Resident bemoans negative impacts of BCS
I am writing to express my great concerns about Bullis Charter School.
Bullis Charter School has tripled in size and can no longer accommodate what it initially intended. Now there are far too many students crowded into a tiny campus that is not built for that population. Because of this, there are very negative impacts on our small, cozy neighborhood, including:
• Massive gridlock traffic on West Portola Avenue, which affects regular nonschool commuters on San Antonio Road. It takes me at least 10 minutes to exit my driveway on West Portola, and I am always fearful that I will hit the numerous students and people milling around. In the afternoon, I am stuck in bumper-to-bumper traffic trying to get home.
• Great safety concerns for all children and adults walking or biking to school because of the heavy traffic on the roads.
• Cars taking shortcuts at great speeds through our neighborhood and posing danger to children and adults walking to school.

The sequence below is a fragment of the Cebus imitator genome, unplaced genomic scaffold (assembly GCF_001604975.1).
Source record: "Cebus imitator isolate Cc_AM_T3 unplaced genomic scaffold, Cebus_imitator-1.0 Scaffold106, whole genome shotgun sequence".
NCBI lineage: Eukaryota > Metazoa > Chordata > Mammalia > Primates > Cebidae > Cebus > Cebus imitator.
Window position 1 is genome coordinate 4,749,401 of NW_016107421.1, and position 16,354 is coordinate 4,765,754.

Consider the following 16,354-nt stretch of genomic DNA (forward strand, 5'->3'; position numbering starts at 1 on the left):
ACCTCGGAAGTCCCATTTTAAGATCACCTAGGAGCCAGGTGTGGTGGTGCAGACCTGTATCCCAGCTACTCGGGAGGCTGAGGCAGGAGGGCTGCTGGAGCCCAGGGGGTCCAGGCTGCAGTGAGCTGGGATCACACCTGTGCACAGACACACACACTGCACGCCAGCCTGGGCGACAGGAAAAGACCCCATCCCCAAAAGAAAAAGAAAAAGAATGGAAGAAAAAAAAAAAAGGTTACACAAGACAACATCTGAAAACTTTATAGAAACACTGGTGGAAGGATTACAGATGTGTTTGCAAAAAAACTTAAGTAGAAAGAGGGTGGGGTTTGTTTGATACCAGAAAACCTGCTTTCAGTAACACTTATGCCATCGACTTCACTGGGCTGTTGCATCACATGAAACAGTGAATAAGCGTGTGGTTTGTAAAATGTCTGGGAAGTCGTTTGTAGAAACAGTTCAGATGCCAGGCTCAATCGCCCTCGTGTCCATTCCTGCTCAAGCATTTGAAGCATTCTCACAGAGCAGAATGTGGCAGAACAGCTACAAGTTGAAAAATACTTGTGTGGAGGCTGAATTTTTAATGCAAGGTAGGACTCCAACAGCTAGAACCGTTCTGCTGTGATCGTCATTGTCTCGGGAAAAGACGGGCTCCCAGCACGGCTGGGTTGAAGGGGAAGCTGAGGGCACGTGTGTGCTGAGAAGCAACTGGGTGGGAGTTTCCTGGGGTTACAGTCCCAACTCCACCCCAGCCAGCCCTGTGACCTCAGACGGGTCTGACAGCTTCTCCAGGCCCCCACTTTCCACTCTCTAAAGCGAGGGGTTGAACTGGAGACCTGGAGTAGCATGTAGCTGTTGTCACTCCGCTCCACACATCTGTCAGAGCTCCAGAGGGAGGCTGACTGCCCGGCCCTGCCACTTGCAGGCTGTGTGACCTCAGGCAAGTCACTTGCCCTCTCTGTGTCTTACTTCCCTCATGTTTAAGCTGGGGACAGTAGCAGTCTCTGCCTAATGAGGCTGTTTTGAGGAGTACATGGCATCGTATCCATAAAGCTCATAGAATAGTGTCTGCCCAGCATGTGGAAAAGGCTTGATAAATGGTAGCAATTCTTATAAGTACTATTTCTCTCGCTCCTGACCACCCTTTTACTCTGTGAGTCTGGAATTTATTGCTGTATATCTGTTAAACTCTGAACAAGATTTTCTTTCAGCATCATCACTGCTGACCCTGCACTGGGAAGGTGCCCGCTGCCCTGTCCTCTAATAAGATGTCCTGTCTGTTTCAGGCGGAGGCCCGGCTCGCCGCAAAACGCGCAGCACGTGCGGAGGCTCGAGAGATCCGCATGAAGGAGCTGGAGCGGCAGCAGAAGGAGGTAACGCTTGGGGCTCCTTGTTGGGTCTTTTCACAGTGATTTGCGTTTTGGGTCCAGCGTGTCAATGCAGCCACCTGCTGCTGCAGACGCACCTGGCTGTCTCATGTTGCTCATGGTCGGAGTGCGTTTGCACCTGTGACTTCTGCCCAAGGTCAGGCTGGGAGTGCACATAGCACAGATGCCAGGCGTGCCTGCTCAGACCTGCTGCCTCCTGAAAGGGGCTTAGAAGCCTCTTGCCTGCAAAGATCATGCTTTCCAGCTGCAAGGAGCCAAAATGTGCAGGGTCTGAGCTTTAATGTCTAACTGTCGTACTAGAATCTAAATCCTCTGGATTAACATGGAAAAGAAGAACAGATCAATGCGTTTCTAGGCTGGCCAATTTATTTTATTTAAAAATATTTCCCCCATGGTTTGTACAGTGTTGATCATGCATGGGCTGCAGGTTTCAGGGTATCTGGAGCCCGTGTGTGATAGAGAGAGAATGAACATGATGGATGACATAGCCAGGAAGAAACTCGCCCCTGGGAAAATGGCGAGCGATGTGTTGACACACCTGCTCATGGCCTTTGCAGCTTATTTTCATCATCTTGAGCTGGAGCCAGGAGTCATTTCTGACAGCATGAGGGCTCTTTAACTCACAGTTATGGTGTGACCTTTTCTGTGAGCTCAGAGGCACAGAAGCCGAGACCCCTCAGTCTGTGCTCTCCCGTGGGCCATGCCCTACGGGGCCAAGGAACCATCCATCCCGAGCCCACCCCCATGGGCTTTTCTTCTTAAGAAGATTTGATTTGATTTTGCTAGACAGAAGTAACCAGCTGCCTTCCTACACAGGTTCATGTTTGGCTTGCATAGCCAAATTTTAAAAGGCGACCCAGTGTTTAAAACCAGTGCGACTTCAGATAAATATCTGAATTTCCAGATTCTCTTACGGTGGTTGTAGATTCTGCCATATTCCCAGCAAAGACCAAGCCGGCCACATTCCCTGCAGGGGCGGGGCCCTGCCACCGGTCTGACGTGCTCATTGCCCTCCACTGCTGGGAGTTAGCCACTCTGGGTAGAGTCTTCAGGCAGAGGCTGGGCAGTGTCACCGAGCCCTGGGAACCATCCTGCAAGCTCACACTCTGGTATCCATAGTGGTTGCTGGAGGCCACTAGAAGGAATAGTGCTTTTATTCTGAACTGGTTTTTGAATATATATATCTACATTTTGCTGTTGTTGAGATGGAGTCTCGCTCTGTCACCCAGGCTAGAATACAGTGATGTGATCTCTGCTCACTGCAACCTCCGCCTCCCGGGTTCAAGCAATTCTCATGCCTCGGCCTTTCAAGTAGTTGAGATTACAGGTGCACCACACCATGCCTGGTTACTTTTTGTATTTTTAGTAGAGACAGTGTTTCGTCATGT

• Cars blocking the fire hydrants and our driveways, as well as creating problems for garbage collectors.
• Excessive car noise and pollution, thus depreciating our neighborhood value and every resident’s quality of life.
Los Altos School District Board of Trustees: Please help Bullis Charter School find its own permanent site that is not one of the existing district schools and that is in an area with an infrastructure that can deal with the insane amount of traffic generated by this commuter school.
LASD needs to stop the circus
I am another Town Crier reader with no affiliation to either the Los Altos School District or Bullis Charter School. Several years ago, I asked the Town Crier to develop a timeline so that we could make some sense out of this ongoing saga.